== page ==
Rama Ramanuja Achari, head of the Australian Council of Hindu clergy, recently wrote a blog supporting same-sex unions. His argument: Same-sex attraction is not a personal choice like “Should I have dal makhani or dal fry?”— It is an orientation with which one is born. In the Western context one is said to be “genetically predisposed towards same-sex attraction”; in a Hindu context it is a samskarainherited from one’s previous birth, said the Sydney-based priest.
Clearly, Hindu religion in foreign climes is adapting to changing times, even as India itself appears to be frozen in 1860, clinging to the archaic Section 377 of Indian Penal Code that rules sex between homosexuals illegal and against the order of nature.
Achari has conducted three marriages for same-sex couples, and describes them as “sambandham” (relationship) and not a vivaha samskaram (marriage ceremony.) He argues, “From a legal point of view, when two people engage in consensual sex, what is the problem? There is no crime if there is no victim. And from a dharma point of view, all beings must be treated with compassion and kindness and allowed freedom to pursue their own self-actualisation. Any opposition to their self-actualisation is adharma.”
Similar weddings have taken place in South Africa, Canada, UK and the US. Last month, Leicester-based Chanda Vyas conducted the UK’s first inter-faith lesbian wedding. Kalavati Mistry, 48, met her Jewish soulmate Miriam Jefferson more than 20 years ago on a training course in America. They tied the knot in a traditional Hindu ceremony, wearing red-and-white bridal colours. Even on the happy day, Mistry spoke about how she kept her sexuality a secret for years and how difficult it was for her to be an Asian gay woman.
A few of these unions have been blessed by family and friends, like Toronto-based Rishi Agarwal whose parents overcame the initial shock to throw a bash for him and his betrothed. The Agarwals not only researched their son’s “condition” but ended up starting a support group for LGBT people and writing a book on the issue.
Indian laws proscribing homosexuality are based on Christian Victorian laws which have been rejected even by their country of origin—Britain. Dr Arvind Sharma, Birk professor in Comparative Religion at Canada’s McGill University, says that Hinduism does not share the intensity of aversion to homosexuality found in the Abrahamic religions. In his essay on Homosexuality and Hinduism, Sharma stresses that “we should distinguish between Hindu religious attitudes, and Hindu cultural attitudes” because “as a religion, Hinduism is probably more tolerant than it is as a culture.”
“Hinduism is a plural religious tradition so one should not be surprised to find different views in it on such matters,” he says. In fact his essay was quoted by the Hindu American Foundation, one of the first bodies to support Delhi High Court’s 2009 judgement that struck down the validity of Section 377. In its policy brief, HAF has held, “One of Hinduism’s core teachings is that every being is divine or a reflection of divine qualities, regardless of one’s outer attributes. Aside from the humanitarian imperative to offer equal treatment to all, the Hindu American Foundation believes that this and other fundamental and ancient Hindu teachings may allow Hindus to more openly embrace LGBT rights and marriage equality.”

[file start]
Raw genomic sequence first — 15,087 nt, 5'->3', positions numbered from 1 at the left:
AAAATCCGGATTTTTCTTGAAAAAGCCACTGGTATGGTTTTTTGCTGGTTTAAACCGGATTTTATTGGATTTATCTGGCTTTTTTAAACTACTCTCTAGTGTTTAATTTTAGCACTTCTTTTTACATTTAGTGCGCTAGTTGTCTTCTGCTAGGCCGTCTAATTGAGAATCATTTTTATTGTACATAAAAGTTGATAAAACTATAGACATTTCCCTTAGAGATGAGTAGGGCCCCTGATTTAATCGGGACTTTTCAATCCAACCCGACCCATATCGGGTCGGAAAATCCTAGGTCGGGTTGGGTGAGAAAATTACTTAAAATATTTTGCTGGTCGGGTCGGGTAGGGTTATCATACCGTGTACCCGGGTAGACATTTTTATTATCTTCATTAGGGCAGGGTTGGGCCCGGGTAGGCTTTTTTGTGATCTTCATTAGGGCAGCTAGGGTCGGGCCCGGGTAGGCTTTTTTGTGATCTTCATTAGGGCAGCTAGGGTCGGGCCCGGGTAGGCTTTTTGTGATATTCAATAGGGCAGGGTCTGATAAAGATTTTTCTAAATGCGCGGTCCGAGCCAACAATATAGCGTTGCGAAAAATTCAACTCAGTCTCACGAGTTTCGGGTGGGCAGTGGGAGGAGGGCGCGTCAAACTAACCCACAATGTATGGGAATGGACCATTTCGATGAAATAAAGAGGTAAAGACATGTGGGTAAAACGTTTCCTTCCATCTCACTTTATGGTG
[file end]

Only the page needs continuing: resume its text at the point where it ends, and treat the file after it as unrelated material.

Britain’s Hindu Council has also supported gay and lesbian rights after a 2009 legislation made same-sex union legal. Its founding member Anil Bhanot says, “Hinduism doesn’t discriminate against homosexuals but gay marriage is not what it ordains in scripture—it’s always [between a] man and woman. However, gay couples can seek spiritual blessings which Hinduism can’t deny.“
Back home, in April this year Punjab police female sub-inspector Manjit Singh donned a turban to get married to her love. Though the wedding had the approval of both families it was a quiet affair with many denying knowledge about it later. Not everyone who comes out of the closet finds acceptance. Often culture and society are harsher in their interpretation of religion which leads to suicides or unhappy marriages.
Mythologist Devdutt Pattanaik says that there have always been references to the queer and gay in Hindu texts. He gives the example of Valmiki Ramayana which has descriptions of rakshasa women who kiss women on Ravana’s bed on whose lips lingers the taste of their master. There is the Krittivasa Ramayana that recounts the story of two widows who drink a magic potion and, in the absence of their husband, make love to each other and end up bearing a child without bones (traditionally believed to be the contribution of semen).
“How does one interpret these stories? Are they gay stories? They certainly shatter the conventional confines of gender and sexuality. Ancient Indian authors and poets imagined a state where the lines separating masculinity and femininity often blurred and even collapsed,” Pattanaik says. But Europeans who came to India viewed these stories as yet another indicator of Indian effeminacy and Oriental debauchery. Mocked by them, the Hindus became defensive and apologetic, he adds.
This liberal, inclusive strain continues to be marginal in the popular narrative today. In a rebuttal to conservatives, Rama Ramanuja Achari says, “For certain astrological reasons, we marry young girls to banana trees or young men to pots of water (kalashas), and we take these ceremonies seriously and consider them as ‘valid’ marriages. We also perform the marriage ceremony of a stone (saligrama) to a bush (tulsi)—so how can we seriously and morally object to the marriage (meaning ‘union’) of two people who are in love and wish to make a formal commitment to each other to live and love in peace, dignity and happiness?” – The Times of India, 10 September 2017